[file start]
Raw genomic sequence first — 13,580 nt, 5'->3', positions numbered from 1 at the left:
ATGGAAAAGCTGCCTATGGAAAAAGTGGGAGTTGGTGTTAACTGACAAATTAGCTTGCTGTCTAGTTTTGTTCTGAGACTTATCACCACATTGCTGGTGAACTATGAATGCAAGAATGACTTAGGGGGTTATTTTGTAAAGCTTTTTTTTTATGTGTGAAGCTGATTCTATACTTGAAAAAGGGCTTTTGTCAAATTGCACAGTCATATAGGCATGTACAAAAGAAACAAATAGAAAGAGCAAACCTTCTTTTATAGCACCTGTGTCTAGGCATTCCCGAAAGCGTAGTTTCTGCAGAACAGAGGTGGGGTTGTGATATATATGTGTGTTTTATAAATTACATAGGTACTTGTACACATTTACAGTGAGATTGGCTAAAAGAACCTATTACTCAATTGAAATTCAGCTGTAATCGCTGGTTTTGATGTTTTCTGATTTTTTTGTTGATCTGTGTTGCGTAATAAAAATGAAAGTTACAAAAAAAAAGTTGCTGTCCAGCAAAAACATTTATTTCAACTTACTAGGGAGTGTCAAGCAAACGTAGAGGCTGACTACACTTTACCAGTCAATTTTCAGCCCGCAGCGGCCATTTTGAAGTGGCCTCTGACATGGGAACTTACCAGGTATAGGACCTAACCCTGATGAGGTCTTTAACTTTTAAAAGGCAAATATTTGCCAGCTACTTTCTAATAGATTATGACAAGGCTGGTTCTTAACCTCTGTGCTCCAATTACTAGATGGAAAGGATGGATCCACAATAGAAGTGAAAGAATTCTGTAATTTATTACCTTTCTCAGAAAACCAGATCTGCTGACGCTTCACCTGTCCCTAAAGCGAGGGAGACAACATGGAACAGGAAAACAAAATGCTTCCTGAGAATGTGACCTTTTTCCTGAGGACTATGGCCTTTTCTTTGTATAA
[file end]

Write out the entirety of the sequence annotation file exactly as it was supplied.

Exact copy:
Raw genomic sequence first — 13,580 nt, 5'->3', positions numbered from 1 at the left:
ATGGAAAAGCTGCCTATGGAAAAAGTGGGAGTTGGTGTTAACTGACAAATTAGCTTGCTGTCTAGTTTTGTTCTGAGACTTATCACCACATTGCTGGTGAACTATGAATGCAAGAATGACTTAGGGGGTTATTTTGTAAAGCTTTTTTTTTATGTGTGAAGCTGATTCTATACTTGAAAAAGGGCTTTTGTCAAATTGCACAGTCATATAGGCATGTACAAAAGAAACAAATAGAAAGAGCAAACCTTCTTTTATAGCACCTGTGTCTAGGCATTCCCGAAAGCGTAGTTTCTGCAGAACAGAGGTGGGGTTGTGATATATATGTGTGTTTTATAAATTACATAGGTACTTGTACACATTTACAGTGAGATTGGCTAAAAGAACCTATTACTCAATTGAAATTCAGCTGTAATCGCTGGTTTTGATGTTTTCTGATTTTTTTGTTGATCTGTGTTGCGTAATAAAAATGAAAGTTACAAAAAAAAAGTTGCTGTCCAGCAAAAACATTTATTTCAACTTACTAGGGAGTGTCAAGCAAACGTAGAGGCTGACTACACTTTACCAGTCAATTTTCAGCCCGCAGCGGCCATTTTGAAGTGGCCTCTGACATGGGAACTTACCAGGTATAGGACCTAACCCTGATGAGGTCTTTAACTTTTAAAAGGCAAATATTTGCCAGCTACTTTCTAATAGATTATGACAAGGCTGGTTCTTAACCTCTGTGCTCCAATTACTAGATGGAAAGGATGGATCCACAATAGAAGTGAAAGAATTCTGTAATTTATTACCTTTCTCAGAAAACCAGATCTGCTGACGCTTCACCTGTCCCTAAAGCGAGGGAGACAACATGGAACAGGAAAACAAAATGCTTCCTGAGAATGTGACCTTTTTCCTGAGGACTATGGCCTTTTCTTTGTATAA